I saw a lot of people being touched and released in the course of that class. The tell-tale signs were that people were laughing, telling stories, asking good questions and making real-life connections to their situations. And because they had nothing left to lose, and no pretenses to keep up, they were telling the truth. Just as importantly, they were hearing the truth, with compassion, honesty and appreciation for one another. No one responded to anyone else’s confession with “You did WHAT?” or “How Could you? Shame on you.” More often, the response was, “Yeah, I know that story,” or “Been there, done that.”
One young man was there with the book, Healing the Shame That Binds You, by John Bradshaw. Shame is another powerful force that will leave us feverish, paralyzed and powerless. I had read it too, long ago. We both agreed that it seemed as though the author had read our mail. I leafed through the book again recently, and was struck by something I had forgotten about it: the last few pages talk about service and empowerment. According to Healing the Shame That Binds You, serving others is a result of our healing and empowerment, and it increases our healing and empowerment. For as long as our eyes are turned only inward, on ourselves, we will be stuck, going in circles. Happiness, health and healing are not just about what we get; they are about what we give.
I noticed the same thing this summer at the PULSE community in Pittsburgh. The young adults in that Christian service community struck me as very happy people. They were in a wonderful feedback loop in which they gave and received, that is, they received even as they gave. They gave time, energy, sweat, prayers and tears on behalf of homeless people and families, on behalf of the community through art, urban forestry and gardening, on behalf of children who needed tutoring, even on behalf of each other as they worked through things like who’s doing dinner and who’s doing the dishes and when, or who seems to dominate conversation here and who seems to be fading away from us, and what are we going to do about it? As they gave, they also received.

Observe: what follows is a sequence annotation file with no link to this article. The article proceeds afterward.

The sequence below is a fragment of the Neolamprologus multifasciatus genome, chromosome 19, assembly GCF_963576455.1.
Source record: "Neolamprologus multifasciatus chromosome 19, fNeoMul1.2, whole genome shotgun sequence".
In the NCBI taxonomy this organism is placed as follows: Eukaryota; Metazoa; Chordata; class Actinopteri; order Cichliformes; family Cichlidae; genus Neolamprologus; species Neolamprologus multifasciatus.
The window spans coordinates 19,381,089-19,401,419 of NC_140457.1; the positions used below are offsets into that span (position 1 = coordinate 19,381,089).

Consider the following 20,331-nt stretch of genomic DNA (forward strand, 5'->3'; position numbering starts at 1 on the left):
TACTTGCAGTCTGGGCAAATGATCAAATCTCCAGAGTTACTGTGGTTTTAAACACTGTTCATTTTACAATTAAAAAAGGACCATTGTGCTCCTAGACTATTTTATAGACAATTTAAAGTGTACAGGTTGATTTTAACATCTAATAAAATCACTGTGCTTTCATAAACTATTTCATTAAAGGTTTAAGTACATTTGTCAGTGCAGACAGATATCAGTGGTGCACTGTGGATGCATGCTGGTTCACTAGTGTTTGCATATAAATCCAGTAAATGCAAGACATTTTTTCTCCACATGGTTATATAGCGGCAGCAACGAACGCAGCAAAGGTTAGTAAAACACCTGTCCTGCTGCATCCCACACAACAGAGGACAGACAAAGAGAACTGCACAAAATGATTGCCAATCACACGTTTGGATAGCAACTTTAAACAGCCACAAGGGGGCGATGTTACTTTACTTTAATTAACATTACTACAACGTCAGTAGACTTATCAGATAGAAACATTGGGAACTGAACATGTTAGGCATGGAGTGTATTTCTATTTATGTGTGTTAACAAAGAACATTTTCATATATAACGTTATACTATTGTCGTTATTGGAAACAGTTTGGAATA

This cycle, this feedback loop, means that each step of healing and empowerment leads to another step. Just as emotional and spiritual fevers, paralysis and powerlessness can become vicious cycles in which people get stuck—that’s the condition we call “sin”—so can people get into the flow of virtuous cycles, where every step of healing, rising and empowerment leads to the next. That we call “grace.” Or even “discipleship.”
To get into that flow of healing and rising to serve God and people, and to stay in it, here’s what we have to do: 1) recognize and admit that, left to ourselves, we too are feverish, powerless and paralyzed. That’s easy to recognize when the fever and paralysis involve alcohol, drugs, pornography or promiscuity. But there are more socially acceptable and respectable forms of fever and paralysis, like the fear and the greed that drive the stock market. Or militarism, or racism, or the constant drumbeat of blaming, shaming and victimhood claiming that passes for politics of the left and right.
But I have to confess, there’s something appealing and tempting about such fever and paralysis: they absolve us of the responsibility to do and to become the positive solution, the loving, life-giving alternative to everything we decry. That’s why I say we must name and claim as ours the temptation, the gravitational pull back down to the moral and spiritual equivalent of the bed on which Simon’s mother-in-law was stuck, if we are to fight it.
The second thing to do is to reach out and hold on to the hand that’s always outstretched to lift us up. That hand may have skin on it, it may come with a human face and a human voice, calling us to better things. But behind it is the same hand and heart and voice that got Simon’s mother-in-law out of bed that sabbath sunset.